"Featured" Tagged Sermons

"Featured" Tagged Sermons

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The Kindness and Severity of God

Is God kind or severe? Does he act out of love or justice? Is he patient or wrathful? Our congregational reading plan had us beginning with Deuteronomy on Thursday, and if we haven’t read the Old Testament in awhile, we’re probably a bit overwhelmed with how God presents himself to the Israelites. In fact, if I may say so, sometimes God seems a little harsh and demanding. We’re going to wrestle with this theme Sunday morning, considering how God is…

Difficult Conversations – Restoring a Fellow Christian

Our goal as a church is to support one another in our walk with Christ. We want one day to hear these words from Jesus, “Come, inherit the kingdom prepared for you from the foundation of the world,” and nothing will ever be sweeter. But, of course, the Christian life isn’t easy, and we need a little help along the way. Sometimes that help comes in the form of an encouraging talk from a brother or sister, or even perhaps…

The Bible Jesus Read

A few months ago a famous, extremely influential megachurch pastor preached a sermon in which he said Christians needed to “unhitch from the Old Testament.” He’s been roundly criticized by people all over the world, including quite a few in the Church of Christ. Though most of us wouldn’t say what he said out loud, we might’ve thought it. The Old Testament, to put it bluntly, makes us uncomfortable. Bad things happen, sometimes with God’s approval, it seems, and at…

But as for You . . .

Timothy was probably discouraged by the demands of his ministry and needed a pick-me-up from his mentor, Paul. The apostle wanted him to do effective work, of course, so he wrote him a short letter to lift his spirits. It’s pretty amazing how much of this letter is good advice for all of us. Near the end of the letter, Paul gives some quick hitters. It’s almost like Timothy needed his older mentor to sum it all up for him.…

A Rule of Life: Habits, Not Resolutions

“We become what we repeatedly do”–Sean Covey. Every year as the calendar flips, many of us get caught up in the dream of change, and in so many ways this is a beautiful thing. Justin Earley writes, “There is common grace in a calendar that regularly presents us with opportunities to reconsider how we live. The flurry of resolutions made this time of year reminds us that we really do long to be made new.” But true renewal is only…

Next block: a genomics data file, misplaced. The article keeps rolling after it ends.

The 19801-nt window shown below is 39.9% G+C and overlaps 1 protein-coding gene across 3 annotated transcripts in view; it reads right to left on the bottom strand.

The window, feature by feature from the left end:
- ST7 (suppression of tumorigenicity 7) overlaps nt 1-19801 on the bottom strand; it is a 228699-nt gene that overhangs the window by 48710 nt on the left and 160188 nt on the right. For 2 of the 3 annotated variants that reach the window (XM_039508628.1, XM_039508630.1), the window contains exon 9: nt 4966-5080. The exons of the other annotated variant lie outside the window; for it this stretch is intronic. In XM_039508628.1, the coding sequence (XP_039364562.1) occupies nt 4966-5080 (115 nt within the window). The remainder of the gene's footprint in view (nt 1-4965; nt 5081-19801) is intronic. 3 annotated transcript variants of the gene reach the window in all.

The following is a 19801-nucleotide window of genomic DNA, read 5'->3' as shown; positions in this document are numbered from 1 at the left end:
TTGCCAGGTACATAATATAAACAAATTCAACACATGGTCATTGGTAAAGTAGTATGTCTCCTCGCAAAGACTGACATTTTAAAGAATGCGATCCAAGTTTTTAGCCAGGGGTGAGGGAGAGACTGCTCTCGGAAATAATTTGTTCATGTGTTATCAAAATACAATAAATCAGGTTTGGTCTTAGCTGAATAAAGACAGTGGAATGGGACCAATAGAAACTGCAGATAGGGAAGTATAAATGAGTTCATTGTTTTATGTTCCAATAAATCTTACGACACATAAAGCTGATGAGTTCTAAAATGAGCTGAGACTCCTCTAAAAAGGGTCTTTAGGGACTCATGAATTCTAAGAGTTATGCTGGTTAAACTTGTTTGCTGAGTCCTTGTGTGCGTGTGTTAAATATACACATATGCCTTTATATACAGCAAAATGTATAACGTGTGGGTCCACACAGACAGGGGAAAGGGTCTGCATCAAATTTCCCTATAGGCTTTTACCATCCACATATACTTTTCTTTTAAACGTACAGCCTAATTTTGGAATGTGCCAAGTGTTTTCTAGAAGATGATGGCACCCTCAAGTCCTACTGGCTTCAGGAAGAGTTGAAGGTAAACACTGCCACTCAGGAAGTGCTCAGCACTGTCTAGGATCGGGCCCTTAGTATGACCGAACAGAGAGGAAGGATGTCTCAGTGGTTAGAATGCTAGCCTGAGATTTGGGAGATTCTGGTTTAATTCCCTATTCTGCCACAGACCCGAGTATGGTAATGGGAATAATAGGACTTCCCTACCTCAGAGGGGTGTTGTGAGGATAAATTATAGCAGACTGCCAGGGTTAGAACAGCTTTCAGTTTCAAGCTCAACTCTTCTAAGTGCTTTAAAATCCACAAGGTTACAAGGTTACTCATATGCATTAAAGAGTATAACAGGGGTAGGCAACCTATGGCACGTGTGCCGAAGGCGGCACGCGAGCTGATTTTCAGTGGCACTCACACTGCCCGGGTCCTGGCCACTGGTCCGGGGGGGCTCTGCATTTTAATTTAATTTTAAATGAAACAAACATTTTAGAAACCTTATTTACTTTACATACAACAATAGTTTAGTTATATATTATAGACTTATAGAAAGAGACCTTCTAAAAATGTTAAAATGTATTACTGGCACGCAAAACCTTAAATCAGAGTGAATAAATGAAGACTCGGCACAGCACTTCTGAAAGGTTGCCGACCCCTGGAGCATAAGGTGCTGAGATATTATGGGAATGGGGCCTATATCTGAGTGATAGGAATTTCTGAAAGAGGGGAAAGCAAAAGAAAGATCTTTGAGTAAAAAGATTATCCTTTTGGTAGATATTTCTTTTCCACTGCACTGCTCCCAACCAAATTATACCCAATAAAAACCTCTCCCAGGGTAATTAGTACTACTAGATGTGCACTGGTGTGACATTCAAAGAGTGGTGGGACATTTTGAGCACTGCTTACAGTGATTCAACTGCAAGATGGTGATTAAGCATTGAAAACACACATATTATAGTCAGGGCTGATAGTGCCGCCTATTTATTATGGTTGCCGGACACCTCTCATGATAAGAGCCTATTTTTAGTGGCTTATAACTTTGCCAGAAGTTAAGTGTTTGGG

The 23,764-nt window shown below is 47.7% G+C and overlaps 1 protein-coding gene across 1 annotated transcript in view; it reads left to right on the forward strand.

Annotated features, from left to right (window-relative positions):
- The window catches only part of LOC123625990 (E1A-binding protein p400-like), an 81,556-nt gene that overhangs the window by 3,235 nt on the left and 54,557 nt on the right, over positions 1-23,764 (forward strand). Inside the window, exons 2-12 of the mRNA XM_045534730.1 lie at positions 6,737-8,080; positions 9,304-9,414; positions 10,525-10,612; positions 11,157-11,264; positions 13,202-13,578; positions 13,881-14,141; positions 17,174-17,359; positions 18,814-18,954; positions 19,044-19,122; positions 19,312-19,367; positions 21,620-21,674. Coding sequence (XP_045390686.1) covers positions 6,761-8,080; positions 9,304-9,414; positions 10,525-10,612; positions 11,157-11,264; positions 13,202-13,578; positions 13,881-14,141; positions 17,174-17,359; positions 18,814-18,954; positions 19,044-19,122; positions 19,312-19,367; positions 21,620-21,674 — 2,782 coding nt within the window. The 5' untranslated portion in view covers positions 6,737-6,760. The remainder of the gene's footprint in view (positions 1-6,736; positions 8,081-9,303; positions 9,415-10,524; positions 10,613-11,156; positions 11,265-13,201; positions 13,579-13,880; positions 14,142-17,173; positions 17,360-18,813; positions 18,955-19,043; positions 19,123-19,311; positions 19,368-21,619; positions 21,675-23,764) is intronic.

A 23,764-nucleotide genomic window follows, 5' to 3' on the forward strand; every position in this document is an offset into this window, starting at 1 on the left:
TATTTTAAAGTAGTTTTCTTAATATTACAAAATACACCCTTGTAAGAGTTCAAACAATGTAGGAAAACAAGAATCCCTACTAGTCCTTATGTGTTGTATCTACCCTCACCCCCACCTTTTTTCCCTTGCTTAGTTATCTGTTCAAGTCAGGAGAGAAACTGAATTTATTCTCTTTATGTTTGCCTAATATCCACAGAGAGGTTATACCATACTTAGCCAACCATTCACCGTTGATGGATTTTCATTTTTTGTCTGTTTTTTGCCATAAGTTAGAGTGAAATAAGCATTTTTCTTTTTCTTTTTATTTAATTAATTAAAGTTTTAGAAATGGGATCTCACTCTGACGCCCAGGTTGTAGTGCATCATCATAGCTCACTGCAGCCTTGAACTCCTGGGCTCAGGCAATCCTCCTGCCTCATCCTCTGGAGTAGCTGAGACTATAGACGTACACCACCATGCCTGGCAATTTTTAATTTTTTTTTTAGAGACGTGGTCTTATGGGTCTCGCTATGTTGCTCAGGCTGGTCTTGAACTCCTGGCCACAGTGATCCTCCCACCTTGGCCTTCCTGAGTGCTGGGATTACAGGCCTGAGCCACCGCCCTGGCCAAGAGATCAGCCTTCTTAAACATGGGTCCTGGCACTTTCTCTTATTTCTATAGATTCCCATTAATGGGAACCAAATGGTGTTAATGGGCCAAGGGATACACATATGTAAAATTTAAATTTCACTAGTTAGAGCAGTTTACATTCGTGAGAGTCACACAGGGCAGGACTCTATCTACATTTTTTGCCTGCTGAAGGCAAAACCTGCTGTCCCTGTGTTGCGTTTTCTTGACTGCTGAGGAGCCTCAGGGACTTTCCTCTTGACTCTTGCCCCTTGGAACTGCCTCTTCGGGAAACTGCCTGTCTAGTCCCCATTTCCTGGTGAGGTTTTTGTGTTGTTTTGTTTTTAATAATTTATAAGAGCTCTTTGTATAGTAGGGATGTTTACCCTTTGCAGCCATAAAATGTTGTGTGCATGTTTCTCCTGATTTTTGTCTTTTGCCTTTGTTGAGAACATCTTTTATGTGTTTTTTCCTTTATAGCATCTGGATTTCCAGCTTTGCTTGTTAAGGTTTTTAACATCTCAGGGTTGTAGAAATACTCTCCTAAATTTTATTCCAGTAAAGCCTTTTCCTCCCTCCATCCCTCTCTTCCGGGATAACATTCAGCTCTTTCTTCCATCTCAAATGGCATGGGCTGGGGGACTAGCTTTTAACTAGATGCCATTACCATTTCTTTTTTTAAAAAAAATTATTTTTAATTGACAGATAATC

He Was Called Jesus

Jesus’ birth narratives are fascinating, and they’re loaded with powerful statements about who Jesus was and what he came to do. Unfortunately, these important teachings are sometimes obscured by the Christmas season as the birth of Jesus is romanticized and sanitized (or ignored). Of all the gospel writers, Luke includes the most historical details about Jesus’ birth, and Sunday we’re going to study and reflect on his version of this beautiful story. Last week we studied his account of John…

A Voice Crying in the Wilderness

The way Luke chooses to begin this chapter is fascinating . . . he sets the stage by listing the most powerful people in the world, starting with the Emperor of Rome and narrowing in on the local secular and religious leaders. And then he takes us to John, an eccentric character who receives God’s word in the wilderness. Tiberius reigns in Rome, but Luke wants us to see what God is doing in the backwater region of Judea: he’s…

On These Two Commandments

This is the last of the sermons I’ll preach in 2018 on the theme for the year: Love God. Love People. Change the World. I will try to wrap it up, summarizing the theme as we end the year and look toward a new one. There’s plenty of evidence around us that loving God and the people he created will need to be a continual emphasis of Christians everywhere. We’re surrounded by hate and violence and political division. What the…

Lights in the World

On each month’s first Sunday morning in 2018, we’ve emphasized our theme: Love God. Love People. Change the World. As we near the end of the year I’m using a couple of these Sunday morning sermons to emphasize the last part of that theme: Change the World. God put us here to make a difference, not for us just to meet weekly and talk about how bad the world is, but for us to worship so that we might be…

Why We’re Here: Breaking Bread

This is the third of a four-part series called “Why We’re Here.” I’m aiming to help us as a church think introspectively about some practical reasons why God put us here. To do this, we’re considering Luke’s description of the earliest Christians. The third thing Luke writes that these Christians were devoted to is “the breaking of bread.” Sometimes that expression means the Lord’s Supper, and it may very well have that meaning here. But sometimes it refers to normal…

Why We’re Here: Sharing

We live in a world where many people—especially younger adults—are turning away from organized religion. They still believe in God, but for different reasons they no longer see the need to be a part of a church—a local, visible community of people who are following Jesus. In this world, we in the church need to ask ourselves: Why are we here? Why should Christians be involved in a local church? Why did God put us here? This was the second…

Becoming Disciples

It’s important for churches to ask themselves the question in the sermon title: Why are we here? And it’s important for members of churches to ask themselves a similar question: Why am I a member of this church? What is God doing through this church and through me for us to experience a mutual blessing? Luke’s description of the earliest Christians is exhilarating: these men and women had found what they had been searching for their whole lives–the promised Messiah,…